By Sydney H. Schanberg
Published in New York Newsday October 26, 1993
Sen. John Kerry of Massachusetts, in his haste to carry out his agenda of getting the White House to remove the embargo against Vietnam, has done some extraordinary things. One of his recurring feats has been to try to turn fiction into truth. The following is an example.
The senator, in his capacity as chairman of the Senate Select Committee on POW/MIA Affairs, announced about a year ago that, on the basis of what he called fresh and “impressive” evidence, he had concluded that four American soldiers who went missing in Vietnam on April 21, 1967, had been killed instantly in an ambush on that day.
“At least in our judgment,” Kerry said, “we believe we can say we know what happened. We believe they died…” he spoke these definitive words about the four soldiers at a press conference in Hanoi in November, 1992, after being handed the so-called evidence by a Vietnamese official who said it was his personal diary from the war. The official, Col. Pham Duc Dai, now the director of Vietnam’s military museums, said he had been an eyewitness to the deaths of the four Americans in 1967 in the central province of Quang Ngai. The diary, he said, contained a full account.
This diary has since been exposed as hearsay or worse. Reliable American intelligence reports say that the four men were captured alive. Yet Kerry has never retreated from his declaration that the four died in an ambush.
He continues to say, as he did at that Hanoi press conference, that Vietnamese cooperation on the issue of missing Americans has been “significant” and needs to be rewarded. In a reference to relaxing or lifting the U.S. trade embargo that has been in place since the end of the war in 1975, Kerry said then that he would “urge the president to take certain actions.”
About a month after the press conference, Kerry’s spokeswoman said that his meeting with Dai had been “a very compelling moment emotionally” and that “in his mind, this resolves the fate of the four, and maybe their families can accept that.”
But the overwhelming evidence on this case — and on many, many others — gives the families no earthly reason to accept the stories they’ve been told. They also have no reason to trust Kerry and all the others in Congress, the executive branch and the Pentagon who have been toiling for nearly two decades to cover up the intelligence data that demonstrate large numbers of American prisoners were never returned and never credibly accounted for by Hanoi.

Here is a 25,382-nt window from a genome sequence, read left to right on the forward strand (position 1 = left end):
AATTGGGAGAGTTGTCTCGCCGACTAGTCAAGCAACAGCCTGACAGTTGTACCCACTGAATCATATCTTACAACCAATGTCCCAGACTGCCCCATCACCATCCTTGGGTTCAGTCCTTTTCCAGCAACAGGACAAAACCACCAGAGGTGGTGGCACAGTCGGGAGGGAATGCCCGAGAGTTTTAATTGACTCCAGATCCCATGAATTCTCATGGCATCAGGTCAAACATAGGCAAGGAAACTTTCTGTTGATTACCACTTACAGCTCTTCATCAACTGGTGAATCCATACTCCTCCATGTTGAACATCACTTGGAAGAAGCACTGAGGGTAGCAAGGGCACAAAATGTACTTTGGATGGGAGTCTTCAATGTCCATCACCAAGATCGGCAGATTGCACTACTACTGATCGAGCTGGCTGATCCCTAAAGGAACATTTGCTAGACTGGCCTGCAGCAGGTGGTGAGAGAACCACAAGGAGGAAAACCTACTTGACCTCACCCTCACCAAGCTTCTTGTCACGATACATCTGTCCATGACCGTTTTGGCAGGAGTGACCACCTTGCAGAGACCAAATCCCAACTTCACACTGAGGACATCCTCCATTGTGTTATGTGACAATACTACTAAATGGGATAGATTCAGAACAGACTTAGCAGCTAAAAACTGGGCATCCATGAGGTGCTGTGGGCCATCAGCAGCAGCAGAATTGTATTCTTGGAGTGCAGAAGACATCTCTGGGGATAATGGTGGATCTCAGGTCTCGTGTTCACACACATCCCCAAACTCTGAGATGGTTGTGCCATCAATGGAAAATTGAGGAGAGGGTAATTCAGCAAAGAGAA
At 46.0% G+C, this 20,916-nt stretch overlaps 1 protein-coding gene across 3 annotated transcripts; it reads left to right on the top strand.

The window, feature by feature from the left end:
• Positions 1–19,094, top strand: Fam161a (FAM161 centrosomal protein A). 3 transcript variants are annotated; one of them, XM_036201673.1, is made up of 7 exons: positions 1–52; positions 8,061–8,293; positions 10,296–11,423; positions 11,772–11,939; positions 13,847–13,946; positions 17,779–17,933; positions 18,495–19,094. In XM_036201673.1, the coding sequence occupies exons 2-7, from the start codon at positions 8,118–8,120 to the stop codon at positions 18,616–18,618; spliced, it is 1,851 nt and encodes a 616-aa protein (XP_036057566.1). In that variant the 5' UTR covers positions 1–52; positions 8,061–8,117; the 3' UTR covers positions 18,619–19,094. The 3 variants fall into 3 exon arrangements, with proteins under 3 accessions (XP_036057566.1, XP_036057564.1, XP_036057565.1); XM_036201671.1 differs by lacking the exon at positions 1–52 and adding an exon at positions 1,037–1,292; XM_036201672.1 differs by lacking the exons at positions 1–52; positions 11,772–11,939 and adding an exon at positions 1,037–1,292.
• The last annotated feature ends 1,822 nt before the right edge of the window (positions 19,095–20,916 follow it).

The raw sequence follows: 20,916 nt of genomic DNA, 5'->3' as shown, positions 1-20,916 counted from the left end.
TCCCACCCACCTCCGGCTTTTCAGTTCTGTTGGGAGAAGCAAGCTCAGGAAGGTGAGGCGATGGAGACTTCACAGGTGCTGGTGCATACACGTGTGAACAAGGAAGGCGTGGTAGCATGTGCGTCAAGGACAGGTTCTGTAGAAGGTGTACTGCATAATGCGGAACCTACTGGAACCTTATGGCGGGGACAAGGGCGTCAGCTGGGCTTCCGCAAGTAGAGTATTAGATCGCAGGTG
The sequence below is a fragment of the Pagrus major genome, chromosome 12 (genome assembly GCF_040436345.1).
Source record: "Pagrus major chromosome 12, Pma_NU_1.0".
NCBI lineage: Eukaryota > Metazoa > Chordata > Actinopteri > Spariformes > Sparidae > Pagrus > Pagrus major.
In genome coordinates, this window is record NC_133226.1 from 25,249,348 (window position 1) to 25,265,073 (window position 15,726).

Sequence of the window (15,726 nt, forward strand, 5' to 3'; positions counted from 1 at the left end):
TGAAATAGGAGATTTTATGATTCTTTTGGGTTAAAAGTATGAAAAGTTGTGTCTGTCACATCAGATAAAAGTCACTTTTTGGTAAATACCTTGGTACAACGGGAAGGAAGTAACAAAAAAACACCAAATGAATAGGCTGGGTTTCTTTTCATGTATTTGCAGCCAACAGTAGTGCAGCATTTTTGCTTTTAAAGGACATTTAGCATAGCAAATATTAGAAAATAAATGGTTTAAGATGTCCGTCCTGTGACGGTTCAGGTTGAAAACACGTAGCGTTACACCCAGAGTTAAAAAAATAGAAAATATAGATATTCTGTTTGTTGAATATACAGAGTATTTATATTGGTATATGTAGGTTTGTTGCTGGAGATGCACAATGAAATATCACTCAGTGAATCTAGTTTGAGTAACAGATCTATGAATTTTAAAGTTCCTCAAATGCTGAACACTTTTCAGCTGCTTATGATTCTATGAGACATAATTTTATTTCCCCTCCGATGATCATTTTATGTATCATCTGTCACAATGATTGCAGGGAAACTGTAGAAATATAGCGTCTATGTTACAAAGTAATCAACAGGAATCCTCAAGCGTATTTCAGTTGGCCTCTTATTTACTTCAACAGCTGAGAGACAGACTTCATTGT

Let us look, as an example, at the case of the four men whom Kerry wrote off as having died on April 21, 1967. Nine months before Kerry declared them dead on the basis of Dai’s diary, the American investigative team in Hanoi handed the Vietnamese the U.S. intelligence summary of the case. It said that after the four disappeared on a riverbank near Binh Son in Quang Ngai province: “Several sources reported that a Binh Son district Vietnamese communist unit had captured four Americans on 21 April at this location on the Thuong Hoa River. This information can relate only to Specialist—— and the three other missing soldiers.”
Shortly after the four men disappeared in 1967, a number of intelligence sources — sources deemed reliable — came in with sightings and details that, in the language of one Pentagon report, “coincide so closely as to fairly well substantiate that these four men were in fact captured.”
Another document, this one from the Central Intelligence Agency, cited credible agency informants who also reported that the four had been captured alive and were being readied for movement “soon to a western area.”
The intelligence documents I quote from in this column were given to me by a relative of the four men. The relative obtained them through a request to the pentagon. These documents, though declassified, are not made available to the general public and are given only to those MIA families who file official requests. I am not using the names of the four men here because I do not know how much the other families have been told by the government.
To get back to the evidence, Dai’s diary has been rendered valueless. After telling reporters at the Kerry press conference last November that he was an eyewitness to the incident (“I saw the ambush, and all four soldiers were killed right then.”), he admitted five months later to American MIA investigators that he had not been at the site and had seen nothing. The whole “diary” account, he said, was hearsay provided to him later by villagers in the area. The investigators’ report said: “Source never personally saw the bodies nor remains associated with this case.”
Further, most of the central details in Dai’s account do not stand up against the body of evidence. For instance, when the four disappeared, other soldiers on the same patrol were no more than 250 yards ahead of them, traveling in a sampan on the way back to their base. Had there been an ambush, as Dai’s “diary” says, these men would have heard shots. They heard none. This information comes from the debriefings done at the time.
I do not suggest that the four men are alive today, only that the evidence says they did not die in an ambush on April 21, 1967.
The Vietnamese took them prisoner. The Vietnamese know what happened to them. We can understand why Hanoi might be uncomfortable telling us the truth. But why are Kerry and others like him uncomfortable with it?